Gangs in Gaston County

SEABROOK SAYS:  Do we in Gaston County worry about gang activity – or do we worry about the lack of family strength that yields gang members?

Do we have gangs in Gaston County? It depends on who you ask. But here are the facts. In 2005, the Governor’s Crime Commission labeled Gaston County as having the 5th largest gang problem in North Carolina.  Statistically speaking, our crime rates were in line with where Los Angeles was 20 years ago.

The federal definition of a gang as used by the Department of Justice is [1]:

  1. An association of three or more individuals;
  2. Whose members collectively identify themselves by adopting a group identity, a common name, slogan, identifying sign, symbol, tattoo or other physical marking, style or color of clothing, hairstyle, hand sign or graffiti;
  3. Whose purpose in part is to engage in criminal activity and which uses violence or intimidation to further its criminal objectives.

Criminal activity is what separates gangs from fraternities, sororities, Girl Scouts, Boy Scouts, Masons, etc. It is not actually illegal to be in a gang, it is illegal to commit the criminal acts in order to prosper the gang. The gangs we have in Gaston County may not be like what you see on TV (Gangland, movies, documentaries, the news) but we have gang sets and gang members and they are causing major disruptions on our streets, in our schools and in our county.

So, what do we do about this growing epidemic? In 2006, the Gaston County Anti-Gang Initiative was formed. This was a multi-agency, countywide initiative to offer prevention, intervention and suppression services to combat the growing gang problem in Gaston County. Prevention programs, like Street SMART, to help younger children resist the temptation of gangs and build confidence, self-esteem, and life skills were implemented in the Boys & Girls Club and Parks & Recreation Departments in the hot spot communities. The Community Outreach Program is an intervention program funded through the Juvenile Crime Prevention Council with the purpose of helping those kids who are already gang involved find an alternative lifestyle. This program is a wrap-around approach to get to the root of the problem and offer services which may not be available otherwise, like mental health or substance abuse counseling. Suppression is our law enforcement. The Sheriff’s Office, County Police and Gastonia City Police work together to document and suppress the criminal activity associated with gangs in our communities. Knowledge is key when it comes to fighting what we are afraid of or do not know, and our Law Enforcement agencies are the ones who see and are fighting gang violence day in and day out, on our streets and in our jail.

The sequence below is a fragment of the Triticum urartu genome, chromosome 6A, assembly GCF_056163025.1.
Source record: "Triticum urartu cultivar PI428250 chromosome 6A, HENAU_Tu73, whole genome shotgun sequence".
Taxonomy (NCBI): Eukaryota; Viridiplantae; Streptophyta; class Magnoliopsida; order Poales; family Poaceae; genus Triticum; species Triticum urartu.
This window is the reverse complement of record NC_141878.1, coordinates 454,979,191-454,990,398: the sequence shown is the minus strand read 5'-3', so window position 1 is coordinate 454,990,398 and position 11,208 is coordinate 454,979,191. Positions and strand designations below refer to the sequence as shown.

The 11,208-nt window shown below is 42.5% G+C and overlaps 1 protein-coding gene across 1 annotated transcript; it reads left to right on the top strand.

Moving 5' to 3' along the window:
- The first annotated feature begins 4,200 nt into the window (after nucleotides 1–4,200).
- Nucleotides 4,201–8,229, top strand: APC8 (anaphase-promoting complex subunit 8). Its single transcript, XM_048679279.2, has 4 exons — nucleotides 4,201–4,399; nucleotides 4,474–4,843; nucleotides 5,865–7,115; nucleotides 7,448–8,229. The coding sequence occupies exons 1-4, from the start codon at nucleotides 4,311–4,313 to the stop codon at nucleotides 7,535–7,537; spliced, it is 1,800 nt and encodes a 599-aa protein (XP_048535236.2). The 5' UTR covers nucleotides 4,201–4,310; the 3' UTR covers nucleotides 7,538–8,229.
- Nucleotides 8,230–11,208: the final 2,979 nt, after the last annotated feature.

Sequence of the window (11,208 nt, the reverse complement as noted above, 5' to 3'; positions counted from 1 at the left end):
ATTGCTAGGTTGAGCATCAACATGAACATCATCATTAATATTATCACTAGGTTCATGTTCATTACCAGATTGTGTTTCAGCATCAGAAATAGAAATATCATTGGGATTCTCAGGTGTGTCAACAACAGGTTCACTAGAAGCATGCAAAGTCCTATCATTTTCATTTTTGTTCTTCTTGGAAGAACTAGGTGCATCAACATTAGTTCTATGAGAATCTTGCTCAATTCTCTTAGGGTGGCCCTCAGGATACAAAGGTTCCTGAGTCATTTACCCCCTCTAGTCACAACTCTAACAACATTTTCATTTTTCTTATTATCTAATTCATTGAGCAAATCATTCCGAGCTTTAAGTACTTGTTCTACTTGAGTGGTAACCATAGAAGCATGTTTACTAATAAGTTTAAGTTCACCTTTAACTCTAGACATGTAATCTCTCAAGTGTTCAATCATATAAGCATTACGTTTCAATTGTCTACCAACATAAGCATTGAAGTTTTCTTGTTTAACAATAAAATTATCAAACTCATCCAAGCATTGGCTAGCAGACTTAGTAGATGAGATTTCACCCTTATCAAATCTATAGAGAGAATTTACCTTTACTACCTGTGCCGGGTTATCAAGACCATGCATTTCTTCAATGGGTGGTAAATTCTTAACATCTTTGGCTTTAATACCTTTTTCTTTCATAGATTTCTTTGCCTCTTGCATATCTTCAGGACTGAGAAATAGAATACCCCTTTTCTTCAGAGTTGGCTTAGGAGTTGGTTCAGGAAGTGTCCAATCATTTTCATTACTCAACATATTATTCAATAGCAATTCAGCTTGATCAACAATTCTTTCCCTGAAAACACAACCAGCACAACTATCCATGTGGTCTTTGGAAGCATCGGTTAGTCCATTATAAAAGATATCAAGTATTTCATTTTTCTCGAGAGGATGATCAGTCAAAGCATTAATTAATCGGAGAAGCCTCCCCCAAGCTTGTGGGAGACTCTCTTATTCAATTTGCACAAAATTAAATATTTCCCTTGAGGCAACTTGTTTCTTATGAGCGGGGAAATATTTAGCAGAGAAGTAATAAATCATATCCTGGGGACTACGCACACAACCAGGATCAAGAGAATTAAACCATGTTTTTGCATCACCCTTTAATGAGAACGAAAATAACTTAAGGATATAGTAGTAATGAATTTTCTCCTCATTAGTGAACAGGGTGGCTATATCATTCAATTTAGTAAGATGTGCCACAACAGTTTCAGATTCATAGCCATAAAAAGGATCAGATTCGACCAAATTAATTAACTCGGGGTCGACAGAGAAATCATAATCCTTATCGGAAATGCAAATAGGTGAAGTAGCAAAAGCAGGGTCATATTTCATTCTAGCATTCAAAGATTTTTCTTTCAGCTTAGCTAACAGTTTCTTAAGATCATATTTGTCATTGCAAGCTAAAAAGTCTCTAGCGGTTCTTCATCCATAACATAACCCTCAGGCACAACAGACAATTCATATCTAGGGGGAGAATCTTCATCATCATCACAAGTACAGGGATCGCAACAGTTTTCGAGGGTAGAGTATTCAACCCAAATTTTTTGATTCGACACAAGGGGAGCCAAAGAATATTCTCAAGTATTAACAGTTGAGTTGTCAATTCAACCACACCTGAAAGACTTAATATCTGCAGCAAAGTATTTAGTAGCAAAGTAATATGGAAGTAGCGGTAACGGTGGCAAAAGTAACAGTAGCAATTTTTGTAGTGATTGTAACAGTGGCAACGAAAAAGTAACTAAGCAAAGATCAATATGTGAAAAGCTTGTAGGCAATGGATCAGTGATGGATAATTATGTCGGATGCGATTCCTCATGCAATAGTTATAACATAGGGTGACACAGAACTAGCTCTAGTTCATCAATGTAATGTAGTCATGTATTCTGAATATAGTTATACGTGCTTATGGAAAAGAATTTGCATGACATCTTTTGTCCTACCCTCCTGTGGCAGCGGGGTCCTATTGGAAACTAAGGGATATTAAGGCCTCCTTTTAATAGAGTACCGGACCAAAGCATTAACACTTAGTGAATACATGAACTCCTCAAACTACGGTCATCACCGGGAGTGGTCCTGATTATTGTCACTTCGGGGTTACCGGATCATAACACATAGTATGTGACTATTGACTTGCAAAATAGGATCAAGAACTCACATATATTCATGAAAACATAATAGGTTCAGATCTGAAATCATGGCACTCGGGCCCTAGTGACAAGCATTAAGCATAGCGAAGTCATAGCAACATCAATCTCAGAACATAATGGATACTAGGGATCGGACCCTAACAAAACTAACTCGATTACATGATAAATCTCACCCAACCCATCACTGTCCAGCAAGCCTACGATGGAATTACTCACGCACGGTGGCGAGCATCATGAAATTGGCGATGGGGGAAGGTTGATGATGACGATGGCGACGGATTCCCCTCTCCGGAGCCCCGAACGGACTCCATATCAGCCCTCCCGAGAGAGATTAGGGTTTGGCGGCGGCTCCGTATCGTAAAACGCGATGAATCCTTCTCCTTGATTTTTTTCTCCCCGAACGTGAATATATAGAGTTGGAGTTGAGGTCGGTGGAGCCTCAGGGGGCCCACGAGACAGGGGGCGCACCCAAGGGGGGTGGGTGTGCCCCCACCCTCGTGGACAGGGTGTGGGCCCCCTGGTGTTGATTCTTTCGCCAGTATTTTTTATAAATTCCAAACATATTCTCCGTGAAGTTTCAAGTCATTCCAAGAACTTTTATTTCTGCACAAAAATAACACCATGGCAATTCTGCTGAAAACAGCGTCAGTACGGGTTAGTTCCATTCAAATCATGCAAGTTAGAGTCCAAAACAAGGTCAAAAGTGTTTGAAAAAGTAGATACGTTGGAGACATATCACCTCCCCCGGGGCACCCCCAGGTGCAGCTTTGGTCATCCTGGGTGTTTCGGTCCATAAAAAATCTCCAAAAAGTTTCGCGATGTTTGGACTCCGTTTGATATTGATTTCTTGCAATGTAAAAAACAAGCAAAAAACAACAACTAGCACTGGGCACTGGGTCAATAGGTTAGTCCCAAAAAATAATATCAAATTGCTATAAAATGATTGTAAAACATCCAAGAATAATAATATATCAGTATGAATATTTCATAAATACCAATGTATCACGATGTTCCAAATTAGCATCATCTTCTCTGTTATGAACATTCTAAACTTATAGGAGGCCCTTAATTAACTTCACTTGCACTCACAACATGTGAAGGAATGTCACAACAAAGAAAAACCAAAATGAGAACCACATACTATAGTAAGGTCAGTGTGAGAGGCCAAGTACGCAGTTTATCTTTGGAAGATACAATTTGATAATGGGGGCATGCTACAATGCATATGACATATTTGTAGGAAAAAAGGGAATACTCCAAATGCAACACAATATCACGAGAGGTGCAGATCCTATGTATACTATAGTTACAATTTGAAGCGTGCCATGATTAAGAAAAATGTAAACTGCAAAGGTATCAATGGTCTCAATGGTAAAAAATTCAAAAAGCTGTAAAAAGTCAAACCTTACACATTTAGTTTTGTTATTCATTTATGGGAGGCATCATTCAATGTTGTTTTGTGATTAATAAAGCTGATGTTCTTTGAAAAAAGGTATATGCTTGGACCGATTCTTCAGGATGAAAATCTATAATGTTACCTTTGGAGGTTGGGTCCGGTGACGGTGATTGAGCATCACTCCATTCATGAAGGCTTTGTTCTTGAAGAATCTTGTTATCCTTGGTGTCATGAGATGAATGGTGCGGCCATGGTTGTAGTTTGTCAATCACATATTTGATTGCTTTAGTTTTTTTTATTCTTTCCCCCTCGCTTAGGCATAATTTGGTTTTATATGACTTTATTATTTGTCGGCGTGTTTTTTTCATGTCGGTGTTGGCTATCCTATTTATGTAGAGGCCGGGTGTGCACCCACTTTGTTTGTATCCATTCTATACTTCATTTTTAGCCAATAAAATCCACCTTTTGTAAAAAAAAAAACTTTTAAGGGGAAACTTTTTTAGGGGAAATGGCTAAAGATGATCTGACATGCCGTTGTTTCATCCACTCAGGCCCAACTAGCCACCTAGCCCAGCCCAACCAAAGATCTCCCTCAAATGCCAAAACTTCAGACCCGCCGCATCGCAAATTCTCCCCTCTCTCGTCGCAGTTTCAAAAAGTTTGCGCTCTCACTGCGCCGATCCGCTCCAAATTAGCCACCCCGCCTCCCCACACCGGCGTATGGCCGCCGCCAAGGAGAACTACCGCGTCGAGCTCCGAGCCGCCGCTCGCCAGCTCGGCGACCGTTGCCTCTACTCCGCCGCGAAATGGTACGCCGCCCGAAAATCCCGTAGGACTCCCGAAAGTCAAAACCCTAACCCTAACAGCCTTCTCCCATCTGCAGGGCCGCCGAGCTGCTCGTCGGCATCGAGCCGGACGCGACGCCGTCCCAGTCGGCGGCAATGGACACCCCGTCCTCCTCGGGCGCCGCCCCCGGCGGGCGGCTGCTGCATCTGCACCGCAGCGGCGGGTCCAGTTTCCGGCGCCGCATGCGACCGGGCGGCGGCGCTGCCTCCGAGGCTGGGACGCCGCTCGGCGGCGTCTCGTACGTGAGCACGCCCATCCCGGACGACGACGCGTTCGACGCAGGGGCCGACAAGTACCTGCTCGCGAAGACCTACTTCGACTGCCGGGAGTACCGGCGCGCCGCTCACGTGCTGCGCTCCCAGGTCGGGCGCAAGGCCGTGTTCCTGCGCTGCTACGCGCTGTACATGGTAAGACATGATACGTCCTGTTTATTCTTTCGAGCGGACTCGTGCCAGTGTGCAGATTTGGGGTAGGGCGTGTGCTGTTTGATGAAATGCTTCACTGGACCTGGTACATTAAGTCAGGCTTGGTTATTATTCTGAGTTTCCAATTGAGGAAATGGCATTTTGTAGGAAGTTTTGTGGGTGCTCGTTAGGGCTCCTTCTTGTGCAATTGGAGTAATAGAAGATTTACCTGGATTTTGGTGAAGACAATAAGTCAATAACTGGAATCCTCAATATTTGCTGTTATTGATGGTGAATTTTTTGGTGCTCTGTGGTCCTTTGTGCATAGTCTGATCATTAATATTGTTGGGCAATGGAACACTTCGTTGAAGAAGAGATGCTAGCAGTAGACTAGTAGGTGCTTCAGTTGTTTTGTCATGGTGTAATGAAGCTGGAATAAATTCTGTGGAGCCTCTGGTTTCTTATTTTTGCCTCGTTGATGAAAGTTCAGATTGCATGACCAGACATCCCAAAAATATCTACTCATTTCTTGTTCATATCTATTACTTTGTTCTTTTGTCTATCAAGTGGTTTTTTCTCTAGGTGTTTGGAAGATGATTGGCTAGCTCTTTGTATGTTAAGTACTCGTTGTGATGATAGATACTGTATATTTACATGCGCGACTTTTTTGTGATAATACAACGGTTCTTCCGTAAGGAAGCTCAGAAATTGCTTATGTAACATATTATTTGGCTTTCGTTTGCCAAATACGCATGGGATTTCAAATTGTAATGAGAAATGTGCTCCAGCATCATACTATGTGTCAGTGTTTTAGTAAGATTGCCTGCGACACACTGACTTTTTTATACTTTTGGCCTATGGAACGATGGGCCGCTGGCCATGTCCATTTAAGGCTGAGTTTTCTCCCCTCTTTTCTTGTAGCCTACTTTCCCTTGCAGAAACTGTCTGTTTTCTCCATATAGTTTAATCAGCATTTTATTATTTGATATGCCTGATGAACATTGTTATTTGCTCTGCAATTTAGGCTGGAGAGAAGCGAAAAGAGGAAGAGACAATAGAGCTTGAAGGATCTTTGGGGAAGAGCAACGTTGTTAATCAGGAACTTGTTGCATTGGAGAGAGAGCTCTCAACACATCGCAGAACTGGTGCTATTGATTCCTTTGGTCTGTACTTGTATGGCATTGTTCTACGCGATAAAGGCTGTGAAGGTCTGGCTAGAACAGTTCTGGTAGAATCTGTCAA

After spending time with a lot of these kids, they have also taught me. They crave guidance, discipline, attention and love. If they don’t get it from home, they will find it someplace else. During one of our programs, I sat down to talk with “Z”, who rarely talked to anyone. The more I listened, the more he opened up. I was in awe at the things he experienced during his short 15 years. When I asked him “Why?”, his answer changed everything. He lived with his 2 younger siblings and a drug addicted mom, who allowed the men she brought into their home to beat on them daily. There was never any food, or clean clothes, no money, definitely no love, no praise or stability. But then the gang found him and he never had to worry about getting beat on, because they protected him. He didn’t have to worry about food, money or clothes, because the gang supplied him money just for being the “lookout” when they conducted their drug deals. The gang loved him and provided for him when his mom couldn’t. This is the lure of the gang.

How do we compete with that? Be a mentor! Take time and be a positive role model for a kid that doesn’t have someone to rely on or look up to. One hour a week is all it takes! One hour can change a life!

Arin Weatherford Farmer
Executive Director, The Alliance for Children & Youth/Communities In Schools
Project Director,  The Gaston County Anti-Gang Initiative

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